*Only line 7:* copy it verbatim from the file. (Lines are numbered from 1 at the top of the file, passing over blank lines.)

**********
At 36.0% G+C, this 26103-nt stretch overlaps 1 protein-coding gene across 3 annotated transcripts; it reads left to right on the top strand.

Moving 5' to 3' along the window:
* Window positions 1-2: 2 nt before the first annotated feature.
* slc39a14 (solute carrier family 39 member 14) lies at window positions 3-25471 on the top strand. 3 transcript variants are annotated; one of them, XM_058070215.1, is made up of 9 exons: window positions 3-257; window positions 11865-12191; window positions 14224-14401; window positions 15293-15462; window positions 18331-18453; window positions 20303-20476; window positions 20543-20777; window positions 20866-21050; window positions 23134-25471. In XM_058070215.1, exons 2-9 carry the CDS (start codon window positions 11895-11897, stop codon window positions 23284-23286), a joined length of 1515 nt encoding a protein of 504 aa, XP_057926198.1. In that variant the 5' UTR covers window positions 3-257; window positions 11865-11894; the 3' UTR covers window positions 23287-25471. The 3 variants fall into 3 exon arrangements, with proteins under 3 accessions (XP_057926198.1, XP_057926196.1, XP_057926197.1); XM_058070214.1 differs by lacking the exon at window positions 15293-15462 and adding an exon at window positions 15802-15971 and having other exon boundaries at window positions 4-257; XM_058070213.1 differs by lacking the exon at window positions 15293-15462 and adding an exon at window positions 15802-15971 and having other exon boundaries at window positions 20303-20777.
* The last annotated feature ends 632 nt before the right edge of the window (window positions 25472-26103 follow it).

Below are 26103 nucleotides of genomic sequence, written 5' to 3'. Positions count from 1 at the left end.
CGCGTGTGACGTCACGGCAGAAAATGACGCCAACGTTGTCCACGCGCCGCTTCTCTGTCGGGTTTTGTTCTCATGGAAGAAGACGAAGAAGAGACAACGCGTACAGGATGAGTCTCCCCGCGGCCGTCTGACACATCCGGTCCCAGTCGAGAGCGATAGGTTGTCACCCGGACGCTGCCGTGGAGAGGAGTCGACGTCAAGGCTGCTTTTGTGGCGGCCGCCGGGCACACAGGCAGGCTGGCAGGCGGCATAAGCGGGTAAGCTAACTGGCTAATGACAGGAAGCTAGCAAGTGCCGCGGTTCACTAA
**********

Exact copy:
CGCGTGTGACGTCACGGCAGAAAATGACGCCAACGTTGTCCACGCGCCGCTTCTCTGTCGGGTTTTGTTCTCATGGAAGAAGACGAAGAAGAGACAACGCGTACAGGATGAGTCTCCCCGCGGCCGTCTGACACATCCGGTCCCAGTCGAGAGCGATAGGTTGTCACCCGGACGCTGCCGTGGAGAGGAGTCGACGTCAAGGCTGCTTTTGTGGCGGCCGCCGGGCACACAGGCAGGCTGGCAGGCGGCATAAGCGGGTAAGCTAACTGGCTAATGACAGGAAGCTAGCAAGTGCCGCGGTTCACTAA